All of this culminates in the short and concise conclusion, where the author shares some of his painful experiences on a journey of becoming a more culturally aware and intelligent minister. Though he succeeded in exploring both theoretical and practical contemporary implications of cultural intelligence, he admits that the intention of the book is to be a conversation starter. Kim managed to ingenerate both the exegetical-hermeneutical study of the topic and its historicity in terms of interpretations, and in doing so, he released the tension and engaged with the difficult task of faithfully interpreting the text, exegeting the culture, and understanding the people who hear our message. Although he has taken part in a complex discussion, the author proves his competence and skillfulness by presenting his ideas in a comprehensible manner, such that the students of theological and cultural anthropology can have both the broad resource in their hands and the valuable guidelines for further research in this field. Still, the book is written in a manner so that it can also serve as a manual, a handbook to preachers and pastors who wish their preaching to demonstrate cultural intelligence and their love for God and others.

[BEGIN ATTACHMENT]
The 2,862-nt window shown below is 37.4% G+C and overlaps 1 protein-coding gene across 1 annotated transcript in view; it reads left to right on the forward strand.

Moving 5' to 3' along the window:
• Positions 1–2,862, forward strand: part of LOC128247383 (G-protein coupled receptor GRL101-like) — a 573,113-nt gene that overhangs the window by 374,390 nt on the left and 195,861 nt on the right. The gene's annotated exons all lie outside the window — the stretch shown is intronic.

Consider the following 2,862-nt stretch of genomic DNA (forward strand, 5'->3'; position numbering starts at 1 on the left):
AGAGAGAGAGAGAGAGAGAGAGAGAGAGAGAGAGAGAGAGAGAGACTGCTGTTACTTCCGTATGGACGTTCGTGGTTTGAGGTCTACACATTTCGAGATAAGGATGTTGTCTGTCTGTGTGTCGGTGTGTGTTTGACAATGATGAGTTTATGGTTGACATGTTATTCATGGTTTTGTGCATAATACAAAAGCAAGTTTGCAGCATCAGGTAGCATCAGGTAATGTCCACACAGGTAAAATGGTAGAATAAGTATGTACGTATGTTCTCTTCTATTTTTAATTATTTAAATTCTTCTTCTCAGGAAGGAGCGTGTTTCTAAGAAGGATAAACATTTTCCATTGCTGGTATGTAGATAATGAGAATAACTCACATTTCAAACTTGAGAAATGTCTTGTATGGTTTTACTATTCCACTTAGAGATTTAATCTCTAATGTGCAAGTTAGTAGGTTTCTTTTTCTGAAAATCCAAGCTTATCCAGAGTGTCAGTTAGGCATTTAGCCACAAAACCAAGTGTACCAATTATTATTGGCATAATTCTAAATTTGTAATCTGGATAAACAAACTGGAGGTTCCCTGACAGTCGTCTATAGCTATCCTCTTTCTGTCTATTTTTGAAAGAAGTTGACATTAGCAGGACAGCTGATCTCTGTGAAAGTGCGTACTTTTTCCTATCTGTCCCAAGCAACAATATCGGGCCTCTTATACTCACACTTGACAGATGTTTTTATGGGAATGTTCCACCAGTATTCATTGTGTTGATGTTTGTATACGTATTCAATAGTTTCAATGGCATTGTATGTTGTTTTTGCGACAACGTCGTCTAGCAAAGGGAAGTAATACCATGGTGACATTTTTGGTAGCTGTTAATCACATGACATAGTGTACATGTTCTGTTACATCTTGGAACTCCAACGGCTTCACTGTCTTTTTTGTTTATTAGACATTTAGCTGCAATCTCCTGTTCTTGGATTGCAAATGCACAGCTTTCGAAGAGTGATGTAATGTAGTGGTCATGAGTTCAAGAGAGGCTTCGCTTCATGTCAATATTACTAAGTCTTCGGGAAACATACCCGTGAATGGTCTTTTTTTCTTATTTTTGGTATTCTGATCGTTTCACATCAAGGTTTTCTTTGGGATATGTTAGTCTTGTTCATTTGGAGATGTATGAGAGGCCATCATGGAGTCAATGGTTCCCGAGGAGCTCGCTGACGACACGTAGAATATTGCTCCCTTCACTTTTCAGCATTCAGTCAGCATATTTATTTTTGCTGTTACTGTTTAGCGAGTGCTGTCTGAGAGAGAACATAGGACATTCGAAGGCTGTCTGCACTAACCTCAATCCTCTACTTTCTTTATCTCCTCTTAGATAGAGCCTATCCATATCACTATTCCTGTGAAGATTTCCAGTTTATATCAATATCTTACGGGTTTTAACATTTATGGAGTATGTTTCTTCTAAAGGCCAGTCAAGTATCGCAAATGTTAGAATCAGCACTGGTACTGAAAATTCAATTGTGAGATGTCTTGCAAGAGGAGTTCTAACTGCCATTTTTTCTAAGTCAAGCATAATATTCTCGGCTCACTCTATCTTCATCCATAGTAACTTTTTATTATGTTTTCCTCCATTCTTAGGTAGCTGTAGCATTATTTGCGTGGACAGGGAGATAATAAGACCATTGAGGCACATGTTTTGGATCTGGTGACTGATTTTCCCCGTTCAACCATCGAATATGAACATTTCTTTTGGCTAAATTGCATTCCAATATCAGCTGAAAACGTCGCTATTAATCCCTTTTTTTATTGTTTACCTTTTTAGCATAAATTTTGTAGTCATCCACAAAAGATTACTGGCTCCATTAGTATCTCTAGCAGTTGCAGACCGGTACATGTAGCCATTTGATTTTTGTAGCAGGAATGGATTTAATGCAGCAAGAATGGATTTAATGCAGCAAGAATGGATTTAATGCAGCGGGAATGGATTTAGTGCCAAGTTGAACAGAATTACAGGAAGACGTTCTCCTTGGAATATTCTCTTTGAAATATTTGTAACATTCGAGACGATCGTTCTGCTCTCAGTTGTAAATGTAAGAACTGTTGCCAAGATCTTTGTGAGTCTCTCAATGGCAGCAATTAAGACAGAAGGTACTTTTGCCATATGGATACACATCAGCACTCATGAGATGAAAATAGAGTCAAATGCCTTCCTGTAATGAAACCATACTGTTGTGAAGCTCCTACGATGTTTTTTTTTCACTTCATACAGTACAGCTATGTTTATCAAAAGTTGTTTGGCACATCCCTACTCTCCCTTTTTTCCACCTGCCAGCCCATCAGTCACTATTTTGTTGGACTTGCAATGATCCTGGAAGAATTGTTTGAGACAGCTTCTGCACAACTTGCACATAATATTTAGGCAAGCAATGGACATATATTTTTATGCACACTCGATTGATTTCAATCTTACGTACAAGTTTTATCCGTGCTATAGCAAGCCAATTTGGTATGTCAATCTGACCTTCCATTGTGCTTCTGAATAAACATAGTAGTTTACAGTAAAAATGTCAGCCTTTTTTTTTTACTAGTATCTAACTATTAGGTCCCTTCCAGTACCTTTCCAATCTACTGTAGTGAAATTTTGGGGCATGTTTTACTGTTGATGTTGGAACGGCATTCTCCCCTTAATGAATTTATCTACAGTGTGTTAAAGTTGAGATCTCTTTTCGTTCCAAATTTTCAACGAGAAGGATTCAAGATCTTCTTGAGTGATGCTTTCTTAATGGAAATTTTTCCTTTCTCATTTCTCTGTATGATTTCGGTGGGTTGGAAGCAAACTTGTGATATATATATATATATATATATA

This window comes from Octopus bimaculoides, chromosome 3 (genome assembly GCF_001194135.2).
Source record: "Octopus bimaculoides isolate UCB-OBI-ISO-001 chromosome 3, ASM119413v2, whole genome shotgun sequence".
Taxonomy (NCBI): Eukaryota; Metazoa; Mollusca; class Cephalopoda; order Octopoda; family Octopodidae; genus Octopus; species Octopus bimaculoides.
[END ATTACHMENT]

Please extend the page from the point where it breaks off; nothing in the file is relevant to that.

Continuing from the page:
One final point should be made: Kim observes the non-Western theologies are a direct response to oppression and marginalization experienced by members of minority groups. He states that such theologies are directed less toward God and targeted more toward the societal powers that restrict freedom and power for minority groups (p. 109). Just a bit later, Kim presents the parable of the good Samaritan as a positive example, where Jesus challenges the Jews’ “pejorative understanding of who these half-blooded Samaritan people are” (p. 215). So, the questions remain: is it not Jesus himself who directs his theology here as a direct response to the oppression he sees? What, in response to that, could we learn about God, if we discover him in the non-Western theologies as God of the other, of the oppressed, and of the marginalized?
The book Preaching With Cultural Intelligence is a “must read” for all who desire to gain a better understanding of the cultural intelligence in preaching with respect to the inerrancy of Scripture, and a literal, historical, and grammatical analysis of the text as well as the exegesis of various cultures widely presented throughout the text of Old and New Testament.